Laurie and Joe Thorp: The pull of the Earth--A father's gift paid forward
- Alumni, Faculty & Staff
Laurie Thorp (B.S. ’81 horticulture) credits her father with instilling in her a passion for gardening and a deep love of the land and nature. She has combined this love with her commitment to undergraduate education and the importance of experiential learning for student development. Through her work at Michigan State University and a Lansing-area elementary school garden, she has been paying it forward for 15 years.
Laurie’s husband, Joseph M. Thorp (B.S. ’81 mechanical engineering), also firmly believes in the value of the land grant mission and its transformative impact on students and the world. They have committed to a $1 million future gift in support of undergraduate education, split between the MSU Colleges of Natural Science and Engineering. They will also provide cash gifts annually to support undergraduate students.
“Joe and I were fortunate; our college educations were paid for,” Laurie said. “We see students now with so much debt, and with very limited ability to pay off those debts. We want to be able to support students and help them have access to education.”
Laurie began working with students while she was an undergraduate teaching assistant in MSU’s horticulture department.
“I knew then that I loved teaching and I loved growing things. I loved plants and the environment. That propelled me to where I am now,” said Laurie, a faculty member in MSU’s Department of Community Sustainability.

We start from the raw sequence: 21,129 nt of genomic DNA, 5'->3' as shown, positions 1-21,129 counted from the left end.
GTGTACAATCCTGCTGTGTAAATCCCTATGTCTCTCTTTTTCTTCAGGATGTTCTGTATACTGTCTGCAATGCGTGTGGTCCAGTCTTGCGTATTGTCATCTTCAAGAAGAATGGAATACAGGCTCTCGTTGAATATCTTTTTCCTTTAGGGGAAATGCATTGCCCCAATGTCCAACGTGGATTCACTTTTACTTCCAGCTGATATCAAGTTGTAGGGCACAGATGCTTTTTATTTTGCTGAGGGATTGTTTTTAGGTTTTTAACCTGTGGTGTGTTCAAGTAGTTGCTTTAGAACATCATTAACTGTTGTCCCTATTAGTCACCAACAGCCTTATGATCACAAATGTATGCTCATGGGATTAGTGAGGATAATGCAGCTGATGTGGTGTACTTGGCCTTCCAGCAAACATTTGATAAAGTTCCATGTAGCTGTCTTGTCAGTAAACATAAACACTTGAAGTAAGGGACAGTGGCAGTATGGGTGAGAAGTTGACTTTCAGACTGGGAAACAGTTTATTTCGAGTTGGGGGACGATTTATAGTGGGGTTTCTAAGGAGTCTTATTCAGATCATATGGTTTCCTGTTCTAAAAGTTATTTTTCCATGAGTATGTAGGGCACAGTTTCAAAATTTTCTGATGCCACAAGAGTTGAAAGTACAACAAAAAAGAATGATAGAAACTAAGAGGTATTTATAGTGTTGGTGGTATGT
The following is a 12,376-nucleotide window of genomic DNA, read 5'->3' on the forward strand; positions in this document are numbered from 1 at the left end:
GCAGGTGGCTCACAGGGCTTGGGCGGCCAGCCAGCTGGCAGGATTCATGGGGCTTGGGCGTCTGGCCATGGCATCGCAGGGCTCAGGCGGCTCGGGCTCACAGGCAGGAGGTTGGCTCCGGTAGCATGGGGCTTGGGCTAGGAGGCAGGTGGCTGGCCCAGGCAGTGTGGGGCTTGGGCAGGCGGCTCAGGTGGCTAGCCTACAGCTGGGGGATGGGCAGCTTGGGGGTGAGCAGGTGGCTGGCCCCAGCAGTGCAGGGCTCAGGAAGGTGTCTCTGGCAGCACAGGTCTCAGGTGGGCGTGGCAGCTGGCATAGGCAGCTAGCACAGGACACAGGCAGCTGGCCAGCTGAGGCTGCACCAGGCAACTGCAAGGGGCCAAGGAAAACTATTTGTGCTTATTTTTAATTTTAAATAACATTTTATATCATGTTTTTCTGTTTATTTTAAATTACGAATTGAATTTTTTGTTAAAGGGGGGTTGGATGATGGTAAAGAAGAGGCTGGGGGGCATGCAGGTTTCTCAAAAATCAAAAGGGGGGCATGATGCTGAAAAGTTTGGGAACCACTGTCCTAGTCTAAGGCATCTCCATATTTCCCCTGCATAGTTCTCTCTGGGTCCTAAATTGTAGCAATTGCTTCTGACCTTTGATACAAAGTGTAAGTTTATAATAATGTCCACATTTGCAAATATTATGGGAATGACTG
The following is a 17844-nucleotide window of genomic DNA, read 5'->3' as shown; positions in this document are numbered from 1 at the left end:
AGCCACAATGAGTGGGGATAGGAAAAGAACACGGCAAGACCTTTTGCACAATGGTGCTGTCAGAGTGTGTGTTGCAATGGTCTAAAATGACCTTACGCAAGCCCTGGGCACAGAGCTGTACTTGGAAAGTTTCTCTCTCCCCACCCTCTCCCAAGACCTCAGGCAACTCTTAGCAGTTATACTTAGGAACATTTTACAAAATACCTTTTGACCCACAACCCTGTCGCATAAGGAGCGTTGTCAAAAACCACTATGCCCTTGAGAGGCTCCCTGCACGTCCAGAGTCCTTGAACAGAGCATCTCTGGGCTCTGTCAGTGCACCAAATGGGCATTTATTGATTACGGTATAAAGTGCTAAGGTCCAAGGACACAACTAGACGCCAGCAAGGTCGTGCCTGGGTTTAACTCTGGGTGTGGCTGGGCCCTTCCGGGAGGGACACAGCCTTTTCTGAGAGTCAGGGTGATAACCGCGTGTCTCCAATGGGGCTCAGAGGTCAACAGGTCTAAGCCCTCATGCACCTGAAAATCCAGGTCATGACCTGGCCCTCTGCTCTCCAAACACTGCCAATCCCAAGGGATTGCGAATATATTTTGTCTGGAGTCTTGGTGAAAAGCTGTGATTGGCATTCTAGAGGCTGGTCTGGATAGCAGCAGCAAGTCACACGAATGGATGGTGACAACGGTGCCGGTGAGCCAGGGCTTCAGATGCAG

Laurie and Joe met while they were seniors at MSU. After they were married in 1983, she began work on her Ph.D. degree at Texas A&M. But toward the end of her doctoral program, her father became critically ill so she returned to the Lansing area. He died in 1999.
“She came back to tend her dad’s garden and to take care of her estate; it was a healing period for her,” Joe said.
Back in Lansing, she shifted the direction of her doctoral research and began a project in a local school district, where she set up an entire curriculum around a schoolyard garden, working with the children and the teachers to study the cultural and educational implications.
“This continues to be a big part of my work today—mentoring students and looking at food, food systems, food access, and health and nutrition,” said Laurie, who was one of the founders of the MSU Student Organic Farm.
After Laurie completed her Ph.D. in agricultural education from Texas A&M, she and Joe lived in many cities in the United States and around the world before they returned to the Lansing area.
Laurie joined MSU as an academic specialist in the NatSci dean’s office and director of the Residential Initiative on the Study of the Environment (RISE), an MSU interdisciplinary program where students live together in Bailey Hall while earning a minor in environmental and sustainability studies.
Joe has spent his career in the oil and gas sector, most recently with Aramco. He is chairman emeritus of the American Petroleum Institute’s Committee on Refinery Equipment, former head of the U.S. delegation to the International Standards Organization technical committee on oil and gas equipment, and is a fellow of the American Society of Mechanical Engineers.
As an MSU alumnus, Joe supports the College of Engineering graduate program by lending his expertise to research involving additive manufacturing of turbo-machinery components, development of high efficiency air conditioning concepts, supercritical CO2 power cycles and ultra-high efficiency combustion engines. He also serves on the college’s Mechanical Engineering Advisory Committee.
“Our gift is about making sure people have access to education so they can become engaged citizens in the world,” Laurie said. “We know how critically important that is and how much it’s changed our lives.”